Marital Rape
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We Need To Start Talking About Marital Rape — It Exists & It's Not OK

Marital rape exists, and it is a crime (for the most part) and morally wrong.

We Need To Start Talking About Marital Rape — It Exists & It's Not OK

Trigger warning: This article discusses sexual assault and may be triggering for some readers.

Some people believe that rape is not possible in a marriage. They believe ideas such as when you marry, you give your body to your spouse, and they have an entitlement to it. Some people still carry the historical concept of coverture, that a woman is her husband's property upon marriage, or believe that a couple is a union upon marriage and because one cannot rape itself, you have come together as one.

None of the previously mentioned situations are what a marriage should be. Marriage should be the legal recognition of a dedicated, long-term, committed relationship between two people that involves trust, respect, care, communication, and effort. Upon marriage, each individual is still their own person that possesses bodily autonomy and is required to give and expected to receive respect. There is no such thing as owing sex, giving your body away, or being property. If you are marrying someone and expecting possession or say over their body, that is not marriage. That is controlling, abusive and, potentially, violent.

While marital rape was made illegal in the U.S. in 1986 (let's also note 1986—that was very recent), 13 states have appalling loopholes that treat marital rape differently than rape between unmarried people. Some states do not have one code of laws for all rape, but two separate codes of law for rape and marital rape, and the requirements to qualify as marital rape are much less extensive than the requirements are to qualify as rape for unmarried people. Some states only classify marital rape as involving force or threat of force, excluding situations such as mental illness, mental or physical disability, intoxication, no consent, or unconsciousness.

Let's look at some specific states. Marital rape is barely illegal in Ohio, where anything outside of "force or threat of force" is only illegal if the spouses are not living together. Ohio allows the drugging of a spouse, sex with them while asleep, unconscious, or any other instances where consent cannot be given. Sex with minors is also not covered, as the age to marry in Ohio is 16, with no minimum if the female is pregnant. The introduction of House Bill 97 attempted to revise the law to make all rape illegal in Ohio in 2017, but it failed to receive Republican support.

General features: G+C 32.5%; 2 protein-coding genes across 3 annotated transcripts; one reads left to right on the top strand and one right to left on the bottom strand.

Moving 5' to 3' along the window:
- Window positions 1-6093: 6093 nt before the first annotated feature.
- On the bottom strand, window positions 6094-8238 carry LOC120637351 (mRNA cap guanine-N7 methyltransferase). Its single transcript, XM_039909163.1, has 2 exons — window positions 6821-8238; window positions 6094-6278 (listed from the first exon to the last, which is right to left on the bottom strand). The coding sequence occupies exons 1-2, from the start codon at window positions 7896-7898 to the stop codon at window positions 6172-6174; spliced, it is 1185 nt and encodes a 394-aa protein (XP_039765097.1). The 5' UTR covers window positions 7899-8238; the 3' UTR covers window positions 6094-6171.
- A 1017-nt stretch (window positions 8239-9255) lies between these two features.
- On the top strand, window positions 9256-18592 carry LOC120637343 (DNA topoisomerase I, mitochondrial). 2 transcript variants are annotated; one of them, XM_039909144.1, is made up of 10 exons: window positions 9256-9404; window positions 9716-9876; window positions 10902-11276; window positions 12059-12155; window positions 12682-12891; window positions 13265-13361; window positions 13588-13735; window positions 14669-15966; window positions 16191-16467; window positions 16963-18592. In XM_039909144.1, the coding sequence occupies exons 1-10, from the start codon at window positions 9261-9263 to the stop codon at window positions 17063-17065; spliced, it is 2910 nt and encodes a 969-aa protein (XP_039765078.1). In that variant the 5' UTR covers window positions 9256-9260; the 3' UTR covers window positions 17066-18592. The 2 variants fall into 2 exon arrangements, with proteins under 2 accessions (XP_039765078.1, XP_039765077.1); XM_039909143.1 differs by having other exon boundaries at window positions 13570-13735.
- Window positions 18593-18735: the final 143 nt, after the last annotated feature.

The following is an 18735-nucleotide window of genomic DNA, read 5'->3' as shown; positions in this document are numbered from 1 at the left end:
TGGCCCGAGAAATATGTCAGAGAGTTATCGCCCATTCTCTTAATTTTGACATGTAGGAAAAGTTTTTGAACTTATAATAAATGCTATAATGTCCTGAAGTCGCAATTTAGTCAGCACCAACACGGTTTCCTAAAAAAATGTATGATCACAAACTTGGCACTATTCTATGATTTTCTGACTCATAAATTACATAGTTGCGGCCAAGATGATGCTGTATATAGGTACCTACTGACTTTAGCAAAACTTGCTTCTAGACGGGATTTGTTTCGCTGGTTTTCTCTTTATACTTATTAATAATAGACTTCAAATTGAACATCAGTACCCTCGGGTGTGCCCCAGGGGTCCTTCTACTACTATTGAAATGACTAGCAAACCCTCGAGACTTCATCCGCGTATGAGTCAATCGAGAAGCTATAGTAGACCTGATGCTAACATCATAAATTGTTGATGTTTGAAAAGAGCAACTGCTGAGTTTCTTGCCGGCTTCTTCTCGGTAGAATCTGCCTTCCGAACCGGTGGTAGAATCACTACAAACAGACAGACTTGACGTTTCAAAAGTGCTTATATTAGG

In South Carolina, for example, marital rape's punishment is less than unmarried rape. It is only punishable for up to ten years, while rape between unmarried people is punishable for up to 30 years.

In Connecticut, marital rape is defined as only involving force or threat of force, while unmarried rape involves a whole list of offenses such as the victim is physically helpless, drugged, or mentally incapacitated. Connecticut also omits sex with minors, which spouses are exempt from, and Connecticut has no minimum age to marry with parental and judicial consent.

In Idaho, women cannot rape. Only men can legally be convicted of rape. Rape has ten circumstances in Idaho's statutes, however, only four legally count as rape when it's between married people. When it's between married people, Idaho excludes if the victim was unconscious, sleeping, temporarily and permanently has a mental disability or illness, asleep, thought the perpetrator was someone else due to purposeful misleading from the perpetrator, or the victim is a minor. Idaho has no minimum age to marry with parental and judicial consent, and the proposed bill to set that age at 16 with the court and parental permission failed in the Idaho State House in February of 2019.

In Michigan, a "person may not be charged or convicted solely because his or her legal spouse is under the age of 16, mentally incapable, or mentally incapacitated." Michigan also has no legal minimum age for marriage with parental and judicial consent.

Spouses in both Michigan and Idaho are exempt from the legal age of consent. This legally allows adults to have sex with children, like a 48-year-old man who married a 15-year-old bride in Michigan.

We need more dialogue in this nation about the legislation for sexual assault in spousal relationships. Marriage should not be a loss of autonomy nor legal protection. Marriage should be a happy, safe relationship for all that has legal protection for all.

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This article has not been reviewed by Odyssey HQ and solely reflects the ideas and opinions of the creator.

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